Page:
Tashkent Shows Off Explosives

APUzbek authorities displaying weapons allegedly used in last week's violence.
TASHKENT, Uzbekistan -- The alleged terrorists behind former Soviet Central Asia's first-ever suicide bombings were trained outside Uzbekistan and controlled by a single criminal group, the country's top prosecutor said Friday, displaying suicide vests and homemade explosives he said were part of a planned terror campaign.

In the first publicly displayed evidence from the investigation into a series of attacks and explosions that has killed at least 47 -- including 33 alleged terrorists and 10 police -- Prosecutor General Rashid Kadyrov said investigators were poring over religious literature found with the militants to determine what extremist group they belonged to.

"The majority of its members underwent military training outside our republic," Kadyrov told journalists. "This gives us a basis to suggest that the terrorist attacks carried out in Uzbekistan were schemes masterminded by international terrorist organizations."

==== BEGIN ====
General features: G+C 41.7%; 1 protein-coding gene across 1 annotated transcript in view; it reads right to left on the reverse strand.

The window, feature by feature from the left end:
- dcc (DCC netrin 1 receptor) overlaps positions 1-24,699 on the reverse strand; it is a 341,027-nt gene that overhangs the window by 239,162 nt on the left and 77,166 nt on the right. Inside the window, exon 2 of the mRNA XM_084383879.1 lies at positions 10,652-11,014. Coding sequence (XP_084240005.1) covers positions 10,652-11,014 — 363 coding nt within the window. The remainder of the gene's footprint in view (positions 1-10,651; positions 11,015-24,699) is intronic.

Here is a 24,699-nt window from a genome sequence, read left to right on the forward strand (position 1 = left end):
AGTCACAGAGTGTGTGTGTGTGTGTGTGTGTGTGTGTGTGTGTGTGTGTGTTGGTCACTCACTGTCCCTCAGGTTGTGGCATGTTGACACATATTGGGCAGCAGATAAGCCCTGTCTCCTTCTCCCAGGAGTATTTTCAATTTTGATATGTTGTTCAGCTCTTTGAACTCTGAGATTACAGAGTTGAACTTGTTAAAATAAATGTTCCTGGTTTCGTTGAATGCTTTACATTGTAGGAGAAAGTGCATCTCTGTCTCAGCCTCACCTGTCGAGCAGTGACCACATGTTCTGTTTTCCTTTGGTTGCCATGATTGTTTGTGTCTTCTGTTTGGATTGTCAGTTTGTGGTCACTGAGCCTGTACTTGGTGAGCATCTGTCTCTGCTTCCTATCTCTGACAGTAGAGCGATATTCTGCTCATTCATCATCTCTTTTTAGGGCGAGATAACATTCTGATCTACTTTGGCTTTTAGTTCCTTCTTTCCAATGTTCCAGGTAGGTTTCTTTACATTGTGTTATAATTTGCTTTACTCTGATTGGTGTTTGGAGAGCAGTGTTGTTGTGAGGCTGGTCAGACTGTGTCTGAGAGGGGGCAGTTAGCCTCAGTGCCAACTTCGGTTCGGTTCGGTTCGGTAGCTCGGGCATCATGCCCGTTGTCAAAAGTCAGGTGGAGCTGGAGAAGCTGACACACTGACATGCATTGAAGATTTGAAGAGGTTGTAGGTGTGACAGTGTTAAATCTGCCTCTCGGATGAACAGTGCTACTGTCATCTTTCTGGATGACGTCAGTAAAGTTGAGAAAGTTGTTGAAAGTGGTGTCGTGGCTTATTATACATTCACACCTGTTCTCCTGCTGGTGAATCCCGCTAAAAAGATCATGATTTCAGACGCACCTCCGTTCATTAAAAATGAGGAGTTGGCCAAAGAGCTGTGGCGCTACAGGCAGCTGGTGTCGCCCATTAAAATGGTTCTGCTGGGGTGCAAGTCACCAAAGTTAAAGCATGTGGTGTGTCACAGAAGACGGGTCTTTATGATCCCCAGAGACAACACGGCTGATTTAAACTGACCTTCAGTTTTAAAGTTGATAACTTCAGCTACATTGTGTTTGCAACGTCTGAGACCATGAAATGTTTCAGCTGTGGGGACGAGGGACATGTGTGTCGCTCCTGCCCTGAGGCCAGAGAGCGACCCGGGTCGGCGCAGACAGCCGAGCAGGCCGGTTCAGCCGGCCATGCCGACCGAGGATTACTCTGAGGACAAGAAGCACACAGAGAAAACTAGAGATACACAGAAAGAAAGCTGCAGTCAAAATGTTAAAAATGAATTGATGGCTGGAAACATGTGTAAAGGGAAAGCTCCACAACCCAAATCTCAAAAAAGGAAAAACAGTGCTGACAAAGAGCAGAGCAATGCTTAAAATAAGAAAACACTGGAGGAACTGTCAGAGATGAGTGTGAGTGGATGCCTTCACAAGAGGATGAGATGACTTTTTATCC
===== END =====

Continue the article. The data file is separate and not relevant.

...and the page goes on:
At least 19 suspects have been arrested, including four women, Kadyrov said.

Authorities displayed at least nine Uzbek passports as having been in possession of those killed since March 28.

Other evidence confiscated so far included 72 "explosive-laden belts," Kadyrov said, and more than 2 tons of aluminum powder and ammonium nitrate, along with an assortment of electric parts required to build bombs.

Officials displayed fabric cut into vest-like shapes along with taped packages with homemade explosives, next to several Kalashnikovs, pistols and bins filled with bullets.

The al-Qaida-allied Islamic Movement of Uzbekistan has been crushed, but some fugitive militants are still present, the Uzbek foreign minister said Sunday.

Foreign Minister Sadyk Safayev insisted the IMU didn't pose a danger to Uzbekistan because it was decimated by the U.S.-led anti-terror campaign in neighboring Afghanistan.